See the look on our faces? Yep. This week’s menu for Nauru reflects fun, easy breezy island fare – all you need is one bite to feel the joy. The only thing we’re missing is the ocean breeze. I can’t decide if the best part is making fries on a grill, the simplicity of fresh pan-fried fish, or drinking iced coffee out of plastic bottles. What!? What. Seriously. Stay tuned for more explanation on that. What sounds good to you? Grilled Island Fries [Recipe] This week the Nauruan love of all things grilled inspires me to toss French fries on the grill. It’s a little crazy and a lot delicious. Especially once you learn the secret to doing it right every single time. Coconut Crusted Fish [Recipe] A super simple way to cook fish, dipped in egg, then coated with a mixture of shredded coconut and breadcrumbs. The finishing touch? A hearty squeeze of fresh lime juice. “Recycled” Iced Coffee [Recipe] Come with me on an iced coffee journey which begins with a smooth pitcher of cold brewed grounds …

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Coral reef on the beach in Nauru. Photo by D-Online

About the Food of Nauru

If you’re the kind of lost soul who loves isolation, knowing your neighbors, and an ocean breeze, then Nauru is for you. Clocking in at just eight square miles, Nauru is the third smallest country in the world (and the smallest island nation). With more than three hundred miles between her and the closest piece of land, well, I can’t help but be amazed that anyone found their way to Nauru in the first place, let alone make their home there. I mean, what are the odds? So let’s figure out what’s for eats on this little island. As you can probably imagine based on the size of Nauru, not a lot of food grows here. Once host to lush forests, Nauru is now stripped almost bare with poor soil. Coconut and pandan fruit are about all you’ll find. Of course, off the island you’ll find a teeming buffet, filled with as much seafood as your net/rod/spear can capture. Coconut fish is on every menu [recipe]. The majority of the food in Nauru is shipped …

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Monday Meal Review: Nepal

THE SCENE Slowly, slowly I fold the momos, turning them into little moons. I am relaxed. My fingers work, awkwardly at first, but gradually pick up a gentle, gliding smoothness as my muscles memorize the steps. Folding these dumplings feels like meditation. Whenever I try to rush the process, everything collapses and the folding becomes a source of frustration instead of peace. So I keep my movements measured and slow. I keep a towel under my elbows, to catch stray bits of filling. I continue, remembering that the process is as important as the final dish. This night we share dinner with our friends Annie, Scott and their daughter Bea. We eat with great relish – while the kids go crazy for the dhal baht and besan burfi, we adults fixate on the momos. They taste gingery and cabbagy and bright. We dunk them in sauces and smile. Eventually we move outside to sit in the starlight, by the flickering chiminea. Conversation turns to our children and the choices we make to give them the …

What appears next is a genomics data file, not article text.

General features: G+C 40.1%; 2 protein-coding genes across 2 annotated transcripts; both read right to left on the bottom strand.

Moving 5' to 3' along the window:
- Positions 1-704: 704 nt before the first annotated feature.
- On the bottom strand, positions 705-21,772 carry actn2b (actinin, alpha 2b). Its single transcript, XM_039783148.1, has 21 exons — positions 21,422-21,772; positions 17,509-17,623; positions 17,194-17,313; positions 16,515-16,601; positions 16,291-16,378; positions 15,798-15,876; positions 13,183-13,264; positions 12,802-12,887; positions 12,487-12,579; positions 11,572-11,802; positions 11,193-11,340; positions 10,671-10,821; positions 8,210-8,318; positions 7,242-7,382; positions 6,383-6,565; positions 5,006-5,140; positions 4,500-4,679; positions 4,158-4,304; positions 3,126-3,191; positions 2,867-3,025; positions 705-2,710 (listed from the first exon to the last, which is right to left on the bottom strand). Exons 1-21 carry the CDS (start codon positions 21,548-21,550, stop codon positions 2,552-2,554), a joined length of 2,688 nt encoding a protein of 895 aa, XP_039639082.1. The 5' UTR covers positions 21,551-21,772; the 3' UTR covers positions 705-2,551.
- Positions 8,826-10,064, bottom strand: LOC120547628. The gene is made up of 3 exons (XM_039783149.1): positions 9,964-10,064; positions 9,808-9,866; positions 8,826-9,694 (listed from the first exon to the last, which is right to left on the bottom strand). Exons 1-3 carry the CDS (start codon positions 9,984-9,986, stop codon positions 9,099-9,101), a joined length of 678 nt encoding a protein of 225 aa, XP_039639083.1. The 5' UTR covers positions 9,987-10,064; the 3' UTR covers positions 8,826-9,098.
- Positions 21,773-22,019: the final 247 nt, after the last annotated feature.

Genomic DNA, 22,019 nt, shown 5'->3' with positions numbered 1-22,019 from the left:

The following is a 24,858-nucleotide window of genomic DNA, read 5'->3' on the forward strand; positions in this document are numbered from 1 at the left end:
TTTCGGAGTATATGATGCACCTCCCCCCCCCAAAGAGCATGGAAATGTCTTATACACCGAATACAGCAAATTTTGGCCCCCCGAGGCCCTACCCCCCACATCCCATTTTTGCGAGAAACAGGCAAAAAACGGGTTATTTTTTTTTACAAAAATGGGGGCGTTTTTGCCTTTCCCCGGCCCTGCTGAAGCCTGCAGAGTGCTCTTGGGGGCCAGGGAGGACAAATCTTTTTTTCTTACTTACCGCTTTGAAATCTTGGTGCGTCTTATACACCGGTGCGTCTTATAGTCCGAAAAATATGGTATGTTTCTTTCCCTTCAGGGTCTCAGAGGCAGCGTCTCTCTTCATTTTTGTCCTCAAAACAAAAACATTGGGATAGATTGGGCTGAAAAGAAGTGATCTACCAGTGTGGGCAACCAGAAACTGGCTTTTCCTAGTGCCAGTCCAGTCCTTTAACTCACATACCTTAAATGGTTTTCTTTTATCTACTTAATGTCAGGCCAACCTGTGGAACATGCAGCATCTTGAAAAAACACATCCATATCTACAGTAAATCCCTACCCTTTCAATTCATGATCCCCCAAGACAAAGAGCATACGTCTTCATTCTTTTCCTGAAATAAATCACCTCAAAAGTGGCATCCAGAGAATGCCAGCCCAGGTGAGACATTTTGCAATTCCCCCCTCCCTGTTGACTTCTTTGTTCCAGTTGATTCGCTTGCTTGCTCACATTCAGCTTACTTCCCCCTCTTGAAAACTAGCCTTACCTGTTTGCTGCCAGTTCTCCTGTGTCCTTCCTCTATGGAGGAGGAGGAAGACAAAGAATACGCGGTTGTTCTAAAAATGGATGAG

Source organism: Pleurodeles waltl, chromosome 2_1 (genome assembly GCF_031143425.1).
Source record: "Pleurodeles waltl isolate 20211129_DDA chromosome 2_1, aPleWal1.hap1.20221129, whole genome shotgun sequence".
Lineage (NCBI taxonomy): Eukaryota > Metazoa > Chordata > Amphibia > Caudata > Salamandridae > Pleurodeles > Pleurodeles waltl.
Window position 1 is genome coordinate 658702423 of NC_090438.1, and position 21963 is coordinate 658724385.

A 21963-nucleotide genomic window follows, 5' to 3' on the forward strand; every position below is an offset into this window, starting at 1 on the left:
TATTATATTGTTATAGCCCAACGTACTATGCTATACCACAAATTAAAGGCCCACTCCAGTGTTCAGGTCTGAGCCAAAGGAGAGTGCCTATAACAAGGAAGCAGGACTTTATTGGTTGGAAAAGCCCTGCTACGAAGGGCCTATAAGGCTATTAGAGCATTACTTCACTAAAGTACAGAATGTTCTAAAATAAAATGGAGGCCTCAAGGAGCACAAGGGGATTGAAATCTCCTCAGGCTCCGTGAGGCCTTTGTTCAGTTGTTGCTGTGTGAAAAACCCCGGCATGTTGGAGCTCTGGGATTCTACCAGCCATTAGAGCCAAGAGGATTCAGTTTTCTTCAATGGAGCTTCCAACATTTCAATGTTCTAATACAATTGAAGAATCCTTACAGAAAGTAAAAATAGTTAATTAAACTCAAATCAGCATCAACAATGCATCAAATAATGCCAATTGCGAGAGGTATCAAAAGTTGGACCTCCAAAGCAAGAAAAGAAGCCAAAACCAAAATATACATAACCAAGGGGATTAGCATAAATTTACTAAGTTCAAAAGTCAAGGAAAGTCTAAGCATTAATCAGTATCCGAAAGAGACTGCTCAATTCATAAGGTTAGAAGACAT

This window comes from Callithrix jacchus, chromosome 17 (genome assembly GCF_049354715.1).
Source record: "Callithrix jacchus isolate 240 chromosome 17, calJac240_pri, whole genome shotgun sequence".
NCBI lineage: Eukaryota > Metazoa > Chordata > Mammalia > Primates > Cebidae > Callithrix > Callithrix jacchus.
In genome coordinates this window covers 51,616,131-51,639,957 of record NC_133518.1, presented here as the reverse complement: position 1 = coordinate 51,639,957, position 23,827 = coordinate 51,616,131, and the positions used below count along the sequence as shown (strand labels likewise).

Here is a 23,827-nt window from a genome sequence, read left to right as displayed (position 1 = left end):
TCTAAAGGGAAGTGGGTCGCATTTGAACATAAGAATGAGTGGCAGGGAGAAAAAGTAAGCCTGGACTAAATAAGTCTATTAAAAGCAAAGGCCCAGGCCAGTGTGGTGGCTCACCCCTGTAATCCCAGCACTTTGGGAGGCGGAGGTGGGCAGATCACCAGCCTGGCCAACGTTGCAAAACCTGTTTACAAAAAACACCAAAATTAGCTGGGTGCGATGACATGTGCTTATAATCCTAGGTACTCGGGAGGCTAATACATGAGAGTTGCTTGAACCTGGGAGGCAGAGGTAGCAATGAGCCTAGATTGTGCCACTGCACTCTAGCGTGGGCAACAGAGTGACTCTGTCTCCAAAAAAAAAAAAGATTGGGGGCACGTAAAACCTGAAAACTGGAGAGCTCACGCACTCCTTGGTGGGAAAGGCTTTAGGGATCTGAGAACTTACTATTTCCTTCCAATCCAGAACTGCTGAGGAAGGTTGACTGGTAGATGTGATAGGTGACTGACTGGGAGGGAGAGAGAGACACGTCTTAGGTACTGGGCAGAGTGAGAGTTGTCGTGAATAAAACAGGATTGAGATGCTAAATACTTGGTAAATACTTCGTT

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Vegan Spiced Yellow Split Peas | Dhal Baht

If you wake up in Nepal, chances are you’ll be eating Dhal Baht. In fact, you’ll probably also eat Dhal Bhat as the sun bobs below the horizon. Nothing wrong with eating the same dish twice in one day. There’s a beautiful simplicity in waking up and knowing that, as certain as the sun will circle the sky, there will be Dhal Bhat. Ah, yes. There’s something to be said for consistency. And for not having to make quite so many decisions during the day. I’m not sure what in my life is that certain. Perhaps my daily cups of tea. All day long I drink glass after glass of the stuff. This fancy name simply means lentils, split peas, or other pulses (dhal) with rice (baht), but each bite reveals so much more. This might as well be the national dish of Nepal. While rice doesn’t grow well in the mountains, this is a dish from the valleys. The seasonings in Dhal vary widely, but most commonly this soup-of-sorts contains tomato, turmeric, ginger, onion, and garlic. …